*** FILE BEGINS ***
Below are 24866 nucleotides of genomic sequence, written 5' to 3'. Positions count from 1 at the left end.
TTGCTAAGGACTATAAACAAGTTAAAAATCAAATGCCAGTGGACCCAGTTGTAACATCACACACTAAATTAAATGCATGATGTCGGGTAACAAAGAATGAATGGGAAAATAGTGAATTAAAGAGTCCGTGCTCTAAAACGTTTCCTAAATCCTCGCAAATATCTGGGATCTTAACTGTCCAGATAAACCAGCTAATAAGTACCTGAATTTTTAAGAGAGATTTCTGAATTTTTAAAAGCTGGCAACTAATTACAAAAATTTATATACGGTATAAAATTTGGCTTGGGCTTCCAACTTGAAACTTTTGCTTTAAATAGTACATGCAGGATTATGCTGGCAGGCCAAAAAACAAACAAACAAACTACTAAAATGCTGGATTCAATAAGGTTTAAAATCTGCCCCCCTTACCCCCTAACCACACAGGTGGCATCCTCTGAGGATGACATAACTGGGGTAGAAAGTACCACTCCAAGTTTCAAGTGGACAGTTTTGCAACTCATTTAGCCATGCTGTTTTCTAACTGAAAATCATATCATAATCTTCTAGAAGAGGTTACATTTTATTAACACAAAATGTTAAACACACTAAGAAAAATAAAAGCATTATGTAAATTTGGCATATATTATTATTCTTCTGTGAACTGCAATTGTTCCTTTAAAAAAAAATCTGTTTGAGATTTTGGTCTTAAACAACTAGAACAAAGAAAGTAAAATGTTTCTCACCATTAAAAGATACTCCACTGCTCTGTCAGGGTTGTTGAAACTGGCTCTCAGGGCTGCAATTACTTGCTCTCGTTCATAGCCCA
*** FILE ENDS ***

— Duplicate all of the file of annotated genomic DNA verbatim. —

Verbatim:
Below are 24866 nucleotides of genomic sequence, written 5' to 3'. Positions count from 1 at the left end.
TTGCTAAGGACTATAAACAAGTTAAAAATCAAATGCCAGTGGACCCAGTTGTAACATCACACACTAAATTAAATGCATGATGTCGGGTAACAAAGAATGAATGGGAAAATAGTGAATTAAAGAGTCCGTGCTCTAAAACGTTTCCTAAATCCTCGCAAATATCTGGGATCTTAACTGTCCAGATAAACCAGCTAATAAGTACCTGAATTTTTAAGAGAGATTTCTGAATTTTTAAAAGCTGGCAACTAATTACAAAAATTTATATACGGTATAAAATTTGGCTTGGGCTTCCAACTTGAAACTTTTGCTTTAAATAGTACATGCAGGATTATGCTGGCAGGCCAAAAAACAAACAAACAAACTACTAAAATGCTGGATTCAATAAGGTTTAAAATCTGCCCCCCTTACCCCCTAACCACACAGGTGGCATCCTCTGAGGATGACATAACTGGGGTAGAAAGTACCACTCCAAGTTTCAAGTGGACAGTTTTGCAACTCATTTAGCCATGCTGTTTTCTAACTGAAAATCATATCATAATCTTCTAGAAGAGGTTACATTTTATTAACACAAAATGTTAAACACACTAAGAAAAATAAAAGCATTATGTAAATTTGGCATATATTATTATTCTTCTGTGAACTGCAATTGTTCCTTTAAAAAAAAATCTGTTTGAGATTTTGGTCTTAAACAACTAGAACAAAGAAAGTAAAATGTTTCTCACCATTAAAAGATACTCCACTGCTCTGTCAGGGTTGTTGAAACTGGCTCTCAGGGCTGCAATTACTTGCTCTCGTTCATAGCCCA